A French high court has upheld the law singling out Holocaust denial as a crime, ruling that the World War II genocide is of a "different nature" than other crimes against humanity.

A math teacher fired after being convicted of Holocaust denial had challenged the law, saying it unfairly punished only those disputing or denying the Jewish Holocaust, but not other crimes against humanity.

The Constitutional Court ruled Friday that the Nazi Holocaust "has in itself a racist and anti-Semitic significance" and, additionally, was committed in part on French territory.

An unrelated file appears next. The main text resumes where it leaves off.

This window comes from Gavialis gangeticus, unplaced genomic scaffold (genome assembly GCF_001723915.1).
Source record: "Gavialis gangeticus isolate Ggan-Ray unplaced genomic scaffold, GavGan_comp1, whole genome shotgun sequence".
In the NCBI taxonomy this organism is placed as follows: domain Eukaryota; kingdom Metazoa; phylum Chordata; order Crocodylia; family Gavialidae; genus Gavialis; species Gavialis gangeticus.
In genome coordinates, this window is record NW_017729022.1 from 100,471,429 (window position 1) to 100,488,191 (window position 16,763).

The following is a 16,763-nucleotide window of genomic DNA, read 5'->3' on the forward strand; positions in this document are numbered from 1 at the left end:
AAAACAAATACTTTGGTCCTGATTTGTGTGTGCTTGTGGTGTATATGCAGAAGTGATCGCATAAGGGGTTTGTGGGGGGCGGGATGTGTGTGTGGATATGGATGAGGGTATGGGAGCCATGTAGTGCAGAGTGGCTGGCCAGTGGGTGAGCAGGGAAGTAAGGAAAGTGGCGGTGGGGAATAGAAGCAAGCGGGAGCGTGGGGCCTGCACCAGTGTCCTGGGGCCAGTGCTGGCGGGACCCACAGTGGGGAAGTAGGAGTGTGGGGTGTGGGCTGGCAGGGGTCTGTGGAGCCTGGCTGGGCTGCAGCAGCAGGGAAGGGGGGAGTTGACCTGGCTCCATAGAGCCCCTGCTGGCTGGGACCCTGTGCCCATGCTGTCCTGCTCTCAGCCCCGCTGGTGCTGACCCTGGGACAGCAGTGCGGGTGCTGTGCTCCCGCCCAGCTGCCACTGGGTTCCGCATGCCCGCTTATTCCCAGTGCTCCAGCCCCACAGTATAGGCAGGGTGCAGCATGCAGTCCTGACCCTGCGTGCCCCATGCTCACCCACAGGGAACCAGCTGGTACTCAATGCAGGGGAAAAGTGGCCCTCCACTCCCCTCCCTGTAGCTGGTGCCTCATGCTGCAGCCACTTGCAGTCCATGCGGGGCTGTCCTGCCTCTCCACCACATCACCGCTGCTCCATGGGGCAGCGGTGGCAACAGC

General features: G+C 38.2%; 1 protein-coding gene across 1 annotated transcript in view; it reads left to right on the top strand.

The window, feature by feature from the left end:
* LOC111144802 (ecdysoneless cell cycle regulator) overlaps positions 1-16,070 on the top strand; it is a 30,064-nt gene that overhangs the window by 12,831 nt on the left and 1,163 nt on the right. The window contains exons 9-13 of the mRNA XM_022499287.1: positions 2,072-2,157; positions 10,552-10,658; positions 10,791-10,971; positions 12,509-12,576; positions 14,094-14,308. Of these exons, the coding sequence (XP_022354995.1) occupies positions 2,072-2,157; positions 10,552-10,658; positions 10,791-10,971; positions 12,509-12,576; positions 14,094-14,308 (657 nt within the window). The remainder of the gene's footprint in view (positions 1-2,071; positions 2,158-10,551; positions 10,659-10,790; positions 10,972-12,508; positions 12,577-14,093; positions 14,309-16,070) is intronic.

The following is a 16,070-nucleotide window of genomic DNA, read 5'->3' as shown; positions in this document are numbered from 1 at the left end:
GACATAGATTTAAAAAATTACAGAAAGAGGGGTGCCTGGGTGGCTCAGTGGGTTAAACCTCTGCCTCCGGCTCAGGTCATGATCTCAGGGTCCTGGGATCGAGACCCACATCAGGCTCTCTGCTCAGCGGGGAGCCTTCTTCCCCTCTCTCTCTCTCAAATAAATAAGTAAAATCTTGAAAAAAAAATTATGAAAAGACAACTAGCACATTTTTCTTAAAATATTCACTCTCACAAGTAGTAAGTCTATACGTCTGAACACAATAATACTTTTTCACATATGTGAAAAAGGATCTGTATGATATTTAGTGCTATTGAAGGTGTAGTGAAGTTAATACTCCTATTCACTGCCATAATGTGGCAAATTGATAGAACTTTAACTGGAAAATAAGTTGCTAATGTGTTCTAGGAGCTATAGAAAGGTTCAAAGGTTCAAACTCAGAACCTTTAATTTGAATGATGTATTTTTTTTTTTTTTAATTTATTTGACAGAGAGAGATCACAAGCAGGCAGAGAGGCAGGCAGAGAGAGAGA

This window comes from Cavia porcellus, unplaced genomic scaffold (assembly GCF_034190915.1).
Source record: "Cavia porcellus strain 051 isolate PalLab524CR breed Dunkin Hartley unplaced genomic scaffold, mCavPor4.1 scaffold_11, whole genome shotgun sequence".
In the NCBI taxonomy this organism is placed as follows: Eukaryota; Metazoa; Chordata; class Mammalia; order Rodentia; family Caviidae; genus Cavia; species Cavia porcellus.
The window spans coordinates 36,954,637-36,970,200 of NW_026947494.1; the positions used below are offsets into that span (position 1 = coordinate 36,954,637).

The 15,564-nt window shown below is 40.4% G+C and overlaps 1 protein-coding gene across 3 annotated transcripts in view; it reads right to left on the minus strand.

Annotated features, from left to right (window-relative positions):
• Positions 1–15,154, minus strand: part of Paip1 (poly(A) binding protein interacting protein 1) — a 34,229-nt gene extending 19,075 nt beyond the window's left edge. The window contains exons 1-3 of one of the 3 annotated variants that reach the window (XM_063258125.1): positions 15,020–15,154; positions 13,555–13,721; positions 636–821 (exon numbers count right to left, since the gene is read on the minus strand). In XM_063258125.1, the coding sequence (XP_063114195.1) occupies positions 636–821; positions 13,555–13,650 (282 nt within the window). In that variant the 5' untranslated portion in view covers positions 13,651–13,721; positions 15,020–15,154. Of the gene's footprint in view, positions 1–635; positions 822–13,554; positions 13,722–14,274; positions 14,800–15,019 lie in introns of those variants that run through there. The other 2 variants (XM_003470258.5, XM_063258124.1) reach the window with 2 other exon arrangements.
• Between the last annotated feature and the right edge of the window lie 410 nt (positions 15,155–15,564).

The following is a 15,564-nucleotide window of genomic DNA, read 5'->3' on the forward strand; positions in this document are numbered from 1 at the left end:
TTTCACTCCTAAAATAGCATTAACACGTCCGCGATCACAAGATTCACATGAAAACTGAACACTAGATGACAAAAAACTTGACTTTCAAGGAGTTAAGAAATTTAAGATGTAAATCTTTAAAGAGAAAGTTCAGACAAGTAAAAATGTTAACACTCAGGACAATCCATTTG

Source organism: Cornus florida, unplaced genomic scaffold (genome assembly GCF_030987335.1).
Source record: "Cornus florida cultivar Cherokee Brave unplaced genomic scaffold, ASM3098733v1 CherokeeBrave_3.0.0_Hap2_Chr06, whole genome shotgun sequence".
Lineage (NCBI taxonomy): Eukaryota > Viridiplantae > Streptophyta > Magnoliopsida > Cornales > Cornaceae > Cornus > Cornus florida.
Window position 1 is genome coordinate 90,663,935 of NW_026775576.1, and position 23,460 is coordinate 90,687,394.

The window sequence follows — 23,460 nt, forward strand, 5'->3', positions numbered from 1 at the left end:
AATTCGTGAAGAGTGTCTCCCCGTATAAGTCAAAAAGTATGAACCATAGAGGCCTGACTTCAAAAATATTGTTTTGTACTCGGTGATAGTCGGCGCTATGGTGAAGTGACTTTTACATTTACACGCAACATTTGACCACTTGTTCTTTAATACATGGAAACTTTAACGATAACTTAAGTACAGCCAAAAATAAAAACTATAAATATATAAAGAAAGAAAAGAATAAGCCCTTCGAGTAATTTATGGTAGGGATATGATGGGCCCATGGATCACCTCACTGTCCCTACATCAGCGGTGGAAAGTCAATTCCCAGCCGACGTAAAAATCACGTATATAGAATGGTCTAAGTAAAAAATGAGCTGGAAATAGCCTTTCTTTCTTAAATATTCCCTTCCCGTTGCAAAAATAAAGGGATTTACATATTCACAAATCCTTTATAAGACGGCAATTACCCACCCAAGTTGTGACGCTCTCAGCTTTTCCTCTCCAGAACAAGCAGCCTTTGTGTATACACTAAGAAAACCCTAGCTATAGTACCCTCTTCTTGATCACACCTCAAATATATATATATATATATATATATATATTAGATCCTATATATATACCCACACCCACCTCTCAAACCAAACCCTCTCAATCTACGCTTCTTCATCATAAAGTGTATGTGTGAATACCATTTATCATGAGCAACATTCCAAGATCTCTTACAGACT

In 2001, the France recognized the 1915 Armenian genocide and declared slavery a crime against humanity. The UN has recognized the Tutsi genocide committed by the Hutus in Rwanda in 1994. Denying or disputing them is not illegal.